In 2009, 26%, or one in four, of the nation’s bridges were either structurally deficient or functionally obsolete. While some progress has been made in recent years to reduce the number of deficient and obsolete bridges in rural areas, the number in urban areas is rising. A $17 billion annual investment is needed to substantially improve current bridge conditions. Currently, only $10.5 billion is spent annually on the construction and maintenance of bridges.
In 2013, one in nine of the nation’s bridges are rated as structurally deficient, while the average age of the nation’s 607,380 bridges is currently 42 years. The Federal Highway Administration (FHWA) estimates that to eliminate the nation’s bridge deficient backlog by 2028, we would need to invest $20.5 billion annually, while only $12.8 billion is being spent currently. The challenge for federal, state, and local governments is to increase bridge investments by $8 billion annually to address the identified $76 billion in needs for deficient bridges across the United States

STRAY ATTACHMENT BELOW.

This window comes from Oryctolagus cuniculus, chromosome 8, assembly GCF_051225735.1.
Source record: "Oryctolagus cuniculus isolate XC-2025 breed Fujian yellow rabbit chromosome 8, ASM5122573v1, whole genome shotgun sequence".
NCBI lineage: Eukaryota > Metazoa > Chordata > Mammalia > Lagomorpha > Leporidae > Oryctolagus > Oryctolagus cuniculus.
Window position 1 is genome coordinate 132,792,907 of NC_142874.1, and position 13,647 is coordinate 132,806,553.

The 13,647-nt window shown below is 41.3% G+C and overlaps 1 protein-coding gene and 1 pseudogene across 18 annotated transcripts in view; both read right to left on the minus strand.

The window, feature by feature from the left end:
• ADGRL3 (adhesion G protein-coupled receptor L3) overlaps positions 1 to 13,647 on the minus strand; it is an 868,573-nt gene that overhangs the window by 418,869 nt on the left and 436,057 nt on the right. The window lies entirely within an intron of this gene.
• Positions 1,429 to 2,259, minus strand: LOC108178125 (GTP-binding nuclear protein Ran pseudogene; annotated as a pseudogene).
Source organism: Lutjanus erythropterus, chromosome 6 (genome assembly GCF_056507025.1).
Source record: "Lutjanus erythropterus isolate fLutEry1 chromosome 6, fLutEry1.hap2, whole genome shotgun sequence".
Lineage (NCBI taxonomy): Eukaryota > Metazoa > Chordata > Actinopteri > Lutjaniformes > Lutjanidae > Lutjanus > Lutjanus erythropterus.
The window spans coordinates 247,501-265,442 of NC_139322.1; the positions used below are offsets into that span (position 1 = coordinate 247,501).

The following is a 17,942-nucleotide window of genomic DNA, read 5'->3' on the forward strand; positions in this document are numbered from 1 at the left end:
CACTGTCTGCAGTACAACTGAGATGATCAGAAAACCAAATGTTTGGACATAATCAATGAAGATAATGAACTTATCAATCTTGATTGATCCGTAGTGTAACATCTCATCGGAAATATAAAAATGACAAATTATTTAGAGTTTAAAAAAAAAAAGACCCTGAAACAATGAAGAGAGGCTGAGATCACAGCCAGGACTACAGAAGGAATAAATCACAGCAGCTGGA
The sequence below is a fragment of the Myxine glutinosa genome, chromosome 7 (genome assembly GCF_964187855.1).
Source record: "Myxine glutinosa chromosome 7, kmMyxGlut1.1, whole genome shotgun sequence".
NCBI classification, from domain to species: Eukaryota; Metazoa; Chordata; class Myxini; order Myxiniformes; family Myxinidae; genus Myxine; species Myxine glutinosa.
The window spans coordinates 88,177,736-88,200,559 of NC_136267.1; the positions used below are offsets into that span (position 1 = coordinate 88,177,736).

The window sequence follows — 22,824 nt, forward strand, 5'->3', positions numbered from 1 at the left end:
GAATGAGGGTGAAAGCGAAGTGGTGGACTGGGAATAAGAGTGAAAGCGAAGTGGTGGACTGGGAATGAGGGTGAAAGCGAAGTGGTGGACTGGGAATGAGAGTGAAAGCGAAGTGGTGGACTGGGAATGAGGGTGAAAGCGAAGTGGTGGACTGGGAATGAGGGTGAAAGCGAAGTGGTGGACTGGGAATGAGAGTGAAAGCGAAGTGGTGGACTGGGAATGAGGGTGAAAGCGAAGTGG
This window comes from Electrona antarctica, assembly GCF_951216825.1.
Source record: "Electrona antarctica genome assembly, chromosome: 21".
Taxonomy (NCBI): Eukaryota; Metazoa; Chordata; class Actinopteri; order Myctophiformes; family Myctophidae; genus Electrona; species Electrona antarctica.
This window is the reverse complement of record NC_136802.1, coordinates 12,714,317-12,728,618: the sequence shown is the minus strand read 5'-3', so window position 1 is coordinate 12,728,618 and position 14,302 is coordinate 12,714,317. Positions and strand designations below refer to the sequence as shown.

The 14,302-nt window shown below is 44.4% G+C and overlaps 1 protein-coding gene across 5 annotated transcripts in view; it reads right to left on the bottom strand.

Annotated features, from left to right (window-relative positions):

John Oliver pointed out on HBO’s Last Week Tonight, infrastructure isn’t “sexy” and maintenance even less so. If Edward Norton and Steve Buscemi are willing to highlight our nation’s infrastructure needs and labor and business can come together on this issue, too, then Congress can also certainly find a way
China is putting $4 trillion in reserves to back a plan to use global infrastructure construction to achieve global trade dominance
China wants to build a high speed rail network across Asia, Europe and Africa. China is in discussions with 28 countries. There is already projects moving ahead with Cambodia and Thailand.
China wants to build the new cities to take the world from 50% urbanized to 90% urbanized. World population will increase so 9 billion out of 10 billion urbanized would mean cities for 54 billion people instead of todays 3.6 billion.
China has already been building out their own infructure.